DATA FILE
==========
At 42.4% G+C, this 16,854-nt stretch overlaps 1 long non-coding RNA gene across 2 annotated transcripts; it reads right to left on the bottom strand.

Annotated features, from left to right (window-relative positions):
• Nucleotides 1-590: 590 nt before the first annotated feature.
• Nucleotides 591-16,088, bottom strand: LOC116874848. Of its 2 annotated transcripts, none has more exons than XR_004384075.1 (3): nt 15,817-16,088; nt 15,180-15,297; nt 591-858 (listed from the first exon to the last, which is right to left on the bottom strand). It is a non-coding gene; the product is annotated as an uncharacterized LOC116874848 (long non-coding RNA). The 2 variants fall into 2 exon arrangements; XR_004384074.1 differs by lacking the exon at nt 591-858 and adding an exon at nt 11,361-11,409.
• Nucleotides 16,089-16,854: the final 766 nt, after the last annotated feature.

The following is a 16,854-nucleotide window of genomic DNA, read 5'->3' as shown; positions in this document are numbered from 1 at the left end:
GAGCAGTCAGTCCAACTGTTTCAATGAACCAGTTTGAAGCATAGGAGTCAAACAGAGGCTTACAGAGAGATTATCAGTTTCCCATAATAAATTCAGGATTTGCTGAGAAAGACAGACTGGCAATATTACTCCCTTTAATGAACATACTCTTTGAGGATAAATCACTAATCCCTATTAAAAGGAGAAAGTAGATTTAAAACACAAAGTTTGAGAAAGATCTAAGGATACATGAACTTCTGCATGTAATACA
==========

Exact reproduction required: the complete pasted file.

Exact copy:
At 42.4% G+C, this 16,854-nt stretch overlaps 1 long non-coding RNA gene across 2 annotated transcripts; it reads right to left on the bottom strand.

Annotated features, from left to right (window-relative positions):
• Nucleotides 1-590: 590 nt before the first annotated feature.
• Nucleotides 591-16,088, bottom strand: LOC116874848. Of its 2 annotated transcripts, none has more exons than XR_004384075.1 (3): nt 15,817-16,088; nt 15,180-15,297; nt 591-858 (listed from the first exon to the last, which is right to left on the bottom strand). It is a non-coding gene; the product is annotated as an uncharacterized LOC116874848 (long non-coding RNA). The 2 variants fall into 2 exon arrangements; XR_004384074.1 differs by lacking the exon at nt 591-858 and adding an exon at nt 11,361-11,409.
• Nucleotides 16,089-16,854: the final 766 nt, after the last annotated feature.

The following is a 16,854-nucleotide window of genomic DNA, read 5'->3' as shown; positions in this document are numbered from 1 at the left end:
GAGCAGTCAGTCCAACTGTTTCAATGAACCAGTTTGAAGCATAGGAGTCAAACAGAGGCTTACAGAGAGATTATCAGTTTCCCATAATAAATTCAGGATTTGCTGAGAAAGACAGACTGGCAATATTACTCCCTTTAATGAACATACTCTTTGAGGATAAATCACTAATCCCTATTAAAAGGAGAAAGTAGATTTAAAACACAAAGTTTGAGAAAGATCTAAGGATACATGAACTTCTGCATGTAATACA